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How To Stucco

How To Stucco

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Many people believe that stucco belongs exclusively outside the comfortable walls of a home. This is a horrible myth, and a deprivation of good quality styling for homeowners everywhere. After seeing a few project ideas on how to stucco an interior wall, I decided to give it a whirl. Let me tell you, my living room has never looked so good. It gave an entirely new feel to the house, a fresh look to a room desperately crying out for a change.

Whether you are looking to redo the exterior of your house, or you have a plain wall or room inside your home that you are dying to give new life to, stucco offers a unique and beautiful look to any surrounding. It is easy to learn how to stucco, and the project requires little time and money (though you will have to allow several days for the drying process). Below, you will find some of the necessary materials, texturing ideas and steps and tips on how to stucco. Learn the technique, incorporate these suggestions within your own ideas, and sit back to enjoy your job well done. Don't let this travesty of where and how to stucco continue unchecked.

Let's start with what stucco is, what you will need, and the basic steps of how to stucco. Stucco is a plaster compound made of cement, fine-grained sand, hydrated lime (in some cases), and water. How much water you use will depend on the climate, present weather conditions, and material of wall or substrate you are applying the stucco to.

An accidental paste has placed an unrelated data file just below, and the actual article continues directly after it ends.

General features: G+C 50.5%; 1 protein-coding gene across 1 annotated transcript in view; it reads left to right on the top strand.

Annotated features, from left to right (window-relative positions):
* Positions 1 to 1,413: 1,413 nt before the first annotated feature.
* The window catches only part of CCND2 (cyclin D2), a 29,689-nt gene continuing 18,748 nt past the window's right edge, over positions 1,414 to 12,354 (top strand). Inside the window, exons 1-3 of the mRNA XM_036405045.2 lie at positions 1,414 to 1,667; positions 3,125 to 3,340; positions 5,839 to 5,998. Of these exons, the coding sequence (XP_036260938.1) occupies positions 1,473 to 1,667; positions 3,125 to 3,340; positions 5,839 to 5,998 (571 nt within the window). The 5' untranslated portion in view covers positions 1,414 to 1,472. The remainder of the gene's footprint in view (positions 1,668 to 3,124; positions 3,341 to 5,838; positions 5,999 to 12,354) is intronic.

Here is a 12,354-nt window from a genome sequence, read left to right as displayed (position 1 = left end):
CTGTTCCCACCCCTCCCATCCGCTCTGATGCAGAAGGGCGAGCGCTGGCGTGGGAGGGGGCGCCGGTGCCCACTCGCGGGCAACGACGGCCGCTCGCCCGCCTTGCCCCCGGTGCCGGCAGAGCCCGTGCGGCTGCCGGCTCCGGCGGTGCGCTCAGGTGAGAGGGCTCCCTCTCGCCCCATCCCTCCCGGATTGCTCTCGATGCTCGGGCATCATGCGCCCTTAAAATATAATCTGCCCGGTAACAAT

Basic process:

Start with a good foundation material. Stucco will adhere well to a solid clean cement or masonry wall. (If you are dealing with an older wall, make sure the entire surface is clear of any paint, dirt or other material that may prevent the stucco from bonding to the wall). If you don't have this, you should use wooden or metal slats (laths), wire mesh, or some other form of substructure to ensure that the stucco can get a firm grip on the surface material. Poor adhesion will cause loads of unnecessary problems. This additional layer should be set apart from the base wall to allow air and prevent rotting and mildew formation from the moist stucco solution.

It is a good idea to dampen the surface area immediately before you begin to stucco. This will ensure that the wall does not extract all the liquid from the stucco the moment it is applied. Apply a base coat (approximately 3/8" thick) of stucco. This layer is known as the scratch layer because of the next step.

Let the scratch layer dry for a few hours. While still damp, run diagonally criss-cross ridges over the entire surface. What you are doing is creating a track pad for the final stucco layer.

Most people let this dry completely, and add another scratch layer on top of it. Allow one to two days for each layer to dry.

Finally, smooth a third layer of stucco (approximately 1/8" thick) along the wall allowing the stucco to settle into the tracks.